Bestsellers

Years ago, a friend of mine and I had the idea to start a list of New York Times Bestsellers Through the Decades and read down the list. The list was meant to start from a decade back and move up to the present… 2016. Needless to say, we didn’t get very far, at all. The only one we did manage to read was The Martian by Andy Weir which, if I remember correctly, I did review on this blog when it was published. Not a huge fan, but it was popular enough to be made into a film so that made me think about bestsellers and how reflective they are of the time in which they are published. We’ve had Mars fever for a while, but only in recent years does it seem as though we’re getting close and closer to actually touching its surface with human beings. Mars is in the public conscious.

Also, think about it, Gone With the Wind was a hugely successful bestseller in 1936 followed by the equal success of its 1939 film, but would that get made today? Maybe, but the direction would certainly be different.

Here was our list:

2015 THE MARTIAN – Any Weir (READ)

2005 THE DA VINCI CODE – Dan Brown

1995 THE HORSE WHISPERER – Nicholas Evans

1985 LAKE WOBEGON DAYS – Garrison Keillor

1975 RAGTIME – E. L. Doctorow

1965 THE SOURCE – James Michener

1955 BONJOUR TRISTESSE – Francoise Sagan

1945 THE BLACK ROSE – Thomas B. Costain

1935 VEIN OF IRON – Ellen Glasgow

2016 (Let’s Bring it Home) THE BURIED GIANT – Kazuo Ishiguro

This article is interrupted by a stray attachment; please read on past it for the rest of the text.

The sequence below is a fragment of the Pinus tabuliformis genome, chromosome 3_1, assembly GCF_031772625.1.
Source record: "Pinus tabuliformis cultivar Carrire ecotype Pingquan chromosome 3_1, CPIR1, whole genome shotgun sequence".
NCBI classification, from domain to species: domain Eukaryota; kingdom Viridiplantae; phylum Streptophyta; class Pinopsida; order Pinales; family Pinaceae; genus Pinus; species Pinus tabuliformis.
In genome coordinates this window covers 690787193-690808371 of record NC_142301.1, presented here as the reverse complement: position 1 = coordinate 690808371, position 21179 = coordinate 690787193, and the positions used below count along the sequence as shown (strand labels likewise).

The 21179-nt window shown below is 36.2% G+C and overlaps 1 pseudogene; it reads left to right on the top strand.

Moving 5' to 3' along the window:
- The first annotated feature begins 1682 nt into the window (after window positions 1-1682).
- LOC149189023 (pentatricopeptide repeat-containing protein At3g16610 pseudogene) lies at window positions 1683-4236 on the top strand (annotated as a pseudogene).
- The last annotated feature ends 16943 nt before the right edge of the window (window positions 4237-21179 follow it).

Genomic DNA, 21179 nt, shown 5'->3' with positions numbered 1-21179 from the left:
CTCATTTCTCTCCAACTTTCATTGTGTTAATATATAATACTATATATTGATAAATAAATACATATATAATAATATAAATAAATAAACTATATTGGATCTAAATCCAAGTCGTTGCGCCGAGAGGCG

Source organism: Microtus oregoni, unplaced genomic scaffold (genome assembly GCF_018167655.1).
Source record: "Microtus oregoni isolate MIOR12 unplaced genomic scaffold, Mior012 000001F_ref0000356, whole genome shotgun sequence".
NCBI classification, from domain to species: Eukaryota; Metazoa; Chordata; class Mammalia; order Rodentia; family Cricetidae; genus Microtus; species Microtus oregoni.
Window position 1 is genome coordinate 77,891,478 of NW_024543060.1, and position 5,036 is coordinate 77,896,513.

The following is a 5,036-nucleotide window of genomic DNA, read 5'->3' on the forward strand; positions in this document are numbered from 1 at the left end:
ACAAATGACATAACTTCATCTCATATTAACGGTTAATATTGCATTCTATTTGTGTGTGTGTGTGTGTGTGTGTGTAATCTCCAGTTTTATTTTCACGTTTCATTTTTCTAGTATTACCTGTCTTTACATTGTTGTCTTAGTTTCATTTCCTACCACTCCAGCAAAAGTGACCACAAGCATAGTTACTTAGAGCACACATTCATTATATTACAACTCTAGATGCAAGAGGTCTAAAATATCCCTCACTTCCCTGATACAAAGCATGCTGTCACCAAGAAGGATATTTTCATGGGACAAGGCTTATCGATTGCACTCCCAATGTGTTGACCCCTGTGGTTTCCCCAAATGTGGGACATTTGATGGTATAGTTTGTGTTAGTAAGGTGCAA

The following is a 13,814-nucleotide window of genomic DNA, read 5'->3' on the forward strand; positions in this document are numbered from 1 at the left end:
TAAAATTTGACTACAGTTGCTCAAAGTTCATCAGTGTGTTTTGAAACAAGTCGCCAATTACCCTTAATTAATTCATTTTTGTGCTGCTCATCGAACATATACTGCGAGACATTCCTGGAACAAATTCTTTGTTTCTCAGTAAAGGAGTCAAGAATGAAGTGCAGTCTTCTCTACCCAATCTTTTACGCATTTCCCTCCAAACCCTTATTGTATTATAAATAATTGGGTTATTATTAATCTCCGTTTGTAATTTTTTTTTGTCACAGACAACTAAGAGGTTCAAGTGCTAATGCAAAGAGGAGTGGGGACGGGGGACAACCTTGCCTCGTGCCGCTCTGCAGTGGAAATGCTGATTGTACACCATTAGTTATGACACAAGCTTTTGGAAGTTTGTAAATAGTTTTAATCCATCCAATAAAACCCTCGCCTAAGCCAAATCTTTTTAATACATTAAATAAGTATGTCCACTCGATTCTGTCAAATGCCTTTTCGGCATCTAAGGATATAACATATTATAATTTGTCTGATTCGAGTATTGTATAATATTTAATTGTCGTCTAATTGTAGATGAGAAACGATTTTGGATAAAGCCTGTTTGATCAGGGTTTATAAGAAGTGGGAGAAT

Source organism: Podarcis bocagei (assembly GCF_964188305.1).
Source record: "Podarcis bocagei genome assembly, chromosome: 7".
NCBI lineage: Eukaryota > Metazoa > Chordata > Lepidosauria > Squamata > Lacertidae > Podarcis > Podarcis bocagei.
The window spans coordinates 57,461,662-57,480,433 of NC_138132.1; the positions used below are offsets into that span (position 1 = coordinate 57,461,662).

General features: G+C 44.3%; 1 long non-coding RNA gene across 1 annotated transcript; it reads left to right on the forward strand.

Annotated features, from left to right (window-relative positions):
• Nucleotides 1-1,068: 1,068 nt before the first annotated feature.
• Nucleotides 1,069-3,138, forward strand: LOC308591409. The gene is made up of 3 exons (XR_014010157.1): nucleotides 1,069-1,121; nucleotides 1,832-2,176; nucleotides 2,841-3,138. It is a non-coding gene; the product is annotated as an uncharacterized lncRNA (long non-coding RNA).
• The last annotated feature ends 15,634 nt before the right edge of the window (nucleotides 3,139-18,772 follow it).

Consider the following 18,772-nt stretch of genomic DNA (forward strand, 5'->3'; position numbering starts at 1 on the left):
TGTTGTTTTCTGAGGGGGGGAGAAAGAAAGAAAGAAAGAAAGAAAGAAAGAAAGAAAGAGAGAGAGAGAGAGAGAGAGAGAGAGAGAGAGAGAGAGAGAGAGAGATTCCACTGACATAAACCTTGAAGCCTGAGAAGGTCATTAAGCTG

^ This list is the only reason I own a copy of The Da Vinci Code and The Horse Whisperer. Do people even talk about these books anymore? Remember what an absolute stir Dan Brown caused? Meanwhile, Gone With the Wind is still talked about in all its controversy. So, why do some of these books have staying power and some don’t? Surely, they were culturally relevant at some point. If you look at the list, some still ring a bell, others are almost completely forgotten to the modern reader.

I think I’d like to get back to the list and ask myself the same questions as I read. Honestly, though, I hate holding myself to a strict regiment – so I might just hop around. I’ll start with the books I already own, at least! Maybe I’ll add the decades missing. I think I’ll start with The Horse Whisperer. I’m dying to know what all the whispering is about, 1995 here I come!

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